Tuesday, February 2, 2010

One year ago... how my writing was...

Below is an essay that I wrote on January 28, 2009 just over a year ago. Let's see how different my language was.

“Experience is the name that everyone gives to their mistakes”
Oscar Wilde (1892)
When your mind and body are at war with each other, when the societies are at crossroads with each other, when nations are living in perpetual hatred for each other, a mind which is honest can bail us out of trouble. When things are done against the wishes of God (or any philosophy that guides the mankind), we know that dishonesty has taken prominence. Actions done cannot be undone and scars rising out of dishonest actions cannot be effaced. The ubiquitous Godliness asks us to be honest
and it is our conscience which chooses either heaven or the forbidden fruit. Honesty leads us to contentment, peace of mind and heaven in the longer run. But man’s ambition may at many times choose dishonest ways to attain glory. That’s why John Milton wrote, “Better to reign in hell than serve in heaven”, in his “Paradise lost”
The world as seen now is restless and destined to scale the heights of doom if dishonesty prevails. Our history teaches us the success of honest men and the destruction of the dishonest ones. Mahatma Gandhi is honesty personified and his life is a testimony to that fact. When death invited him to the annals of history, he was raised to the position of the spiritual father of all Indians, born and unborn. But when Hitler chose to leave this world on his own, people celebrated his travel to the unseen horrors of hell.

Honesty is remunerative. It pays you for your un-tilted conscience and actions. Though I don’t see myself as an honest person, I can recollect incidents from my memory when I was praised for being honest. At the same time, I can also remember those incidents which revealed a darker side of my character and I was pulled up by my elders for being dishonest. This proves that the various circumstances chose my actions. What shall we do to be constant like the North Star? A total disregard for the consequences of being honest and a mind that tells you to follow the truth is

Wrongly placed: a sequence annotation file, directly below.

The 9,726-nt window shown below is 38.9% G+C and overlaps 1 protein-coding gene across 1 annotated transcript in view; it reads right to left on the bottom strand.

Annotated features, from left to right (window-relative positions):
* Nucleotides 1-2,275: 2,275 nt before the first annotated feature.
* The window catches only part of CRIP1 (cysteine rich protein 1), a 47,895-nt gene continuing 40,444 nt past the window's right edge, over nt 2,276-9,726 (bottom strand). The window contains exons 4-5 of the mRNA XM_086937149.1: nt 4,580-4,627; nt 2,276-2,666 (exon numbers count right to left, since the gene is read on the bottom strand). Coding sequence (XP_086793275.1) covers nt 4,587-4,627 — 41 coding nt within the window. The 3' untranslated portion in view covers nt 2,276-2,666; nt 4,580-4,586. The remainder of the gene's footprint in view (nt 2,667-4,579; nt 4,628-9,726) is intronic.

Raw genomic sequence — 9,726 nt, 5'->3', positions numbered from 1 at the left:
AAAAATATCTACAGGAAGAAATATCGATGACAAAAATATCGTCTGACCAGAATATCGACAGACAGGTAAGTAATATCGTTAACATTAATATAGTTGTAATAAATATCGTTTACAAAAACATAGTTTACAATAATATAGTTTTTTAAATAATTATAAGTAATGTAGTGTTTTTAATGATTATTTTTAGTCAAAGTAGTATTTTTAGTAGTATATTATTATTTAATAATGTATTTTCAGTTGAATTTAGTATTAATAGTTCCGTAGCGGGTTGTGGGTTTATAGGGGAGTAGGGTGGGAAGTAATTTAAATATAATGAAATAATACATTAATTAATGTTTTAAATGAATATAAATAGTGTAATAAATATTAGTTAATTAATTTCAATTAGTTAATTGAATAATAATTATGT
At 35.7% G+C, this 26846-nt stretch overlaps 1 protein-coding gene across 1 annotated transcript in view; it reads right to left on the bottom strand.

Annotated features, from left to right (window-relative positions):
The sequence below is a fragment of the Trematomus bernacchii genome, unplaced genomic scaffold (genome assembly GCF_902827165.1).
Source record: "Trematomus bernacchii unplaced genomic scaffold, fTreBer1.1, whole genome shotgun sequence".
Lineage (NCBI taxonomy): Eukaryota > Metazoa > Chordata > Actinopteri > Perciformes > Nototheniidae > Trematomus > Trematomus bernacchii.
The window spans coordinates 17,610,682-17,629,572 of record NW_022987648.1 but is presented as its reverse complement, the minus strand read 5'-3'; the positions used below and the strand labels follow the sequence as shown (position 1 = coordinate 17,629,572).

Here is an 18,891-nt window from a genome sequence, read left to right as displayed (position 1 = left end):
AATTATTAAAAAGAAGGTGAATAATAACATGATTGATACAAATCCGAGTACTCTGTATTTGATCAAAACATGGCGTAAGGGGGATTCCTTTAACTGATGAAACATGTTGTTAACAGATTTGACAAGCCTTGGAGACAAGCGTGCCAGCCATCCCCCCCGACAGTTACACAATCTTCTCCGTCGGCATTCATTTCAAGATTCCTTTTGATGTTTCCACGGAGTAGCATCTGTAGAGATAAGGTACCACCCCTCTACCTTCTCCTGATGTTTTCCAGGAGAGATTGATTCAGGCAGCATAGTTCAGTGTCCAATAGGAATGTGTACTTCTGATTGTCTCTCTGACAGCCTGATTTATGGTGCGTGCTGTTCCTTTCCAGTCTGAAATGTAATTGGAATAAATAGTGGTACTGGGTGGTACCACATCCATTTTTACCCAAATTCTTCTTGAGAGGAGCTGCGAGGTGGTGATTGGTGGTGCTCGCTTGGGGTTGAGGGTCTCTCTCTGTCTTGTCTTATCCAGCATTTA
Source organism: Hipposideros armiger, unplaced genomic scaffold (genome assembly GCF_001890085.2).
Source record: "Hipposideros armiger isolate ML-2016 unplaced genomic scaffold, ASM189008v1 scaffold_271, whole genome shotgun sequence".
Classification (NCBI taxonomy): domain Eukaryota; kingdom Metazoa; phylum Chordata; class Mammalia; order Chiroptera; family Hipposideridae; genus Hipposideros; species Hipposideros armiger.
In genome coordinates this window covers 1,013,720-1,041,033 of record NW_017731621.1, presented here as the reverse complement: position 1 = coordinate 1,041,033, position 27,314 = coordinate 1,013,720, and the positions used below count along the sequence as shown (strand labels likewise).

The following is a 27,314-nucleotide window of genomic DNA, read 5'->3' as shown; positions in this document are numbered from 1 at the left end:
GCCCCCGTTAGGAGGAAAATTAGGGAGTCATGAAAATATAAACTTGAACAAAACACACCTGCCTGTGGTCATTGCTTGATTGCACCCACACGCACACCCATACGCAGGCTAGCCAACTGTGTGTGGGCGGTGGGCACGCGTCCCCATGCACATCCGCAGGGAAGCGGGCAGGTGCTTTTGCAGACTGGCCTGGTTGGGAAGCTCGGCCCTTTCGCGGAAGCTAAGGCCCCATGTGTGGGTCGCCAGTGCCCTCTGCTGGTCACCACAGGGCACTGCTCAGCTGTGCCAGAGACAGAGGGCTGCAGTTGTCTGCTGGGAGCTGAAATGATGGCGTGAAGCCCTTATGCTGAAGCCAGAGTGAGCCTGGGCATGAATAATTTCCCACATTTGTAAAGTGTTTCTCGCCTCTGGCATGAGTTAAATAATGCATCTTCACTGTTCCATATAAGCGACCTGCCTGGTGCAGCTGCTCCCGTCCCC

necessary for being honest. Spiritual enlightenment and dissolution from the physical pleasures of life lead you to such a state. Swami Vivekanandan is a glowing example to the above argument. His life was dedicated to the service of God, and through God, the goals of honesty and truthfulness.

I believe that sometimes experiences (or rather your mistakes) will lead you to honesty. A feeling that the misfortunes in life were a reflection of the dishonest ways followed can turn a dishonest and mean rogue to an honest a caring saint. Saint Valkmiki was a transformed man who later spread the truths of life through his epic Ramayana. “All animals are equal. But some animals are more equal than others”, wrote George Orwell in his “Animal Farm”. When one sees all and measures all with the same eyes and scales, then he is an honest man. Honesty is a journey is the
roaring sea of dishonesty. It is rough and difficult. But once you follow it like a sinking star, you will reach a world beyond the horizon, unseen by dishonest men, but you.

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